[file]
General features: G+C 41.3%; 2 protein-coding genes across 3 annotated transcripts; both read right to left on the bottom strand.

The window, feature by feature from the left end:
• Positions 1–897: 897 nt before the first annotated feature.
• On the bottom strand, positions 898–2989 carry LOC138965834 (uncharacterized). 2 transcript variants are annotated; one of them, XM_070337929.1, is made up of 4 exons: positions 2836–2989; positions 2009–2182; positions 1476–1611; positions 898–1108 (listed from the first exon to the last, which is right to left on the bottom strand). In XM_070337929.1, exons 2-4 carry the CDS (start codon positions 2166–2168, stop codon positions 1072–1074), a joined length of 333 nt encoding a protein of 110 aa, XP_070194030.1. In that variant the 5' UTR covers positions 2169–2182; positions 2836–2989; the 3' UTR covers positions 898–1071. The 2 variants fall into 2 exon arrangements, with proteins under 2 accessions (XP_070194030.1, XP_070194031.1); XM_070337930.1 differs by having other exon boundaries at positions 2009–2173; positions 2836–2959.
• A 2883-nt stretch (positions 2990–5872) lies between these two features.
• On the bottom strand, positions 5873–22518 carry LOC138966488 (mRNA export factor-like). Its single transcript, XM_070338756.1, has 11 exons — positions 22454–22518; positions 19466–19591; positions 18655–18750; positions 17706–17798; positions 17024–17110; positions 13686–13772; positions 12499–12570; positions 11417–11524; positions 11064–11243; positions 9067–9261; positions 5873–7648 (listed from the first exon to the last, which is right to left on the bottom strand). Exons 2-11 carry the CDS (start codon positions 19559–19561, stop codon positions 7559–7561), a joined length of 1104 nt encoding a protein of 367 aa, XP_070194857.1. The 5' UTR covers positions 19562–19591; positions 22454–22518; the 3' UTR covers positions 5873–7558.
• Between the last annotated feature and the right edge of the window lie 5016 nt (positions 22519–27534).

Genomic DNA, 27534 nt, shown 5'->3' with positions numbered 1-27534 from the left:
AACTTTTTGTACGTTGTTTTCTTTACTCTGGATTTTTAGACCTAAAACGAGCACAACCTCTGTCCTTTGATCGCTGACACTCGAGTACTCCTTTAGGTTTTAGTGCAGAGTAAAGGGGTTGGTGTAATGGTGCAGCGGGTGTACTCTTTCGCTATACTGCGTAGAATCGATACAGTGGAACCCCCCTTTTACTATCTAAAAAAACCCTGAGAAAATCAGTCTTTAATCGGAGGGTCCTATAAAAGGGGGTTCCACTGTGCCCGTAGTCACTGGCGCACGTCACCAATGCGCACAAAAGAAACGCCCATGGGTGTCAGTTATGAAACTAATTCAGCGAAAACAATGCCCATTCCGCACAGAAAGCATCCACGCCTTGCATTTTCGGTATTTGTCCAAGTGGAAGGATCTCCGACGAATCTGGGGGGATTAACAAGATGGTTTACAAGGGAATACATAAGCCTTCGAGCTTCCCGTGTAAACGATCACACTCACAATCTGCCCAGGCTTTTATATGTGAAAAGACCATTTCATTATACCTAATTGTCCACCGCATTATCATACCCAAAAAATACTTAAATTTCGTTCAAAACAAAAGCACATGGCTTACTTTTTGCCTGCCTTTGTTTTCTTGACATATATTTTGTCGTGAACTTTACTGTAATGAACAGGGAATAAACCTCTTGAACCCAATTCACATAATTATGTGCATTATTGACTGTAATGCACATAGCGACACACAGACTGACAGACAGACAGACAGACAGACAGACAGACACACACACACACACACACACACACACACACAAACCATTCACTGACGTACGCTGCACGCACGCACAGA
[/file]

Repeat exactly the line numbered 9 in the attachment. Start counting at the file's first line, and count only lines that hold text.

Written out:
AACTTTTTGTACGTTGTTTTCTTTACTCTGGATTTTTAGACCTAAAACGAGCACAACCTCTGTCCTTTGATCGCTGACACTCGAGTACTCCTTTAGGTTTTAGTGCAGAGTAAAGGGGTTGGTGTAATGGTGCAGCGGGTGTACTCTTTCGCTATACTGCGTAGAATCGATACAGTGGAACCCCCCTTTTACTATCTAAAAAAACCCTGAGAAAATCAGTCTTTAATCGGAGGGTCCTATAAAAGGGGGTTCCACTGTGCCCGTAGTCACTGGCGCACGTCACCAATGCGCACAAAAGAAACGCCCATGGGTGTCAGTTATGAAACTAATTCAGCGAAAACAATGCCCATTCCGCACAGAAAGCATCCACGCCTTGCATTTTCGGTATTTGTCCAAGTGGAAGGATCTCCGACGAATCTGGGGGGATTAACAAGATGGTTTACAAGGGAATACATAAGCCTTCGAGCTTCCCGTGTAAACGATCACACTCACAATCTGCCCAGGCTTTTATATGTGAAAAGACCATTTCATTATACCTAATTGTCCACCGCATTATCATACCCAAAAAATACTTAAATTTCGTTCAAAACAAAAGCACATGGCTTACTTTTTGCCTGCCTTTGTTTTCTTGACATATATTTTGTCGTGAACTTTACTGTAATGAACAGGGAATAAACCTCTTGAACCCAATTCACATAATTATGTGCATTATTGACTGTAATGCACATAGCGACACACAGACTGACAGACAGACAGACAGACAGACAGACAGACACACACACACACACACACACACACACACACAAACCATTCACTGACGTACGCTGCACGCACGCACAGA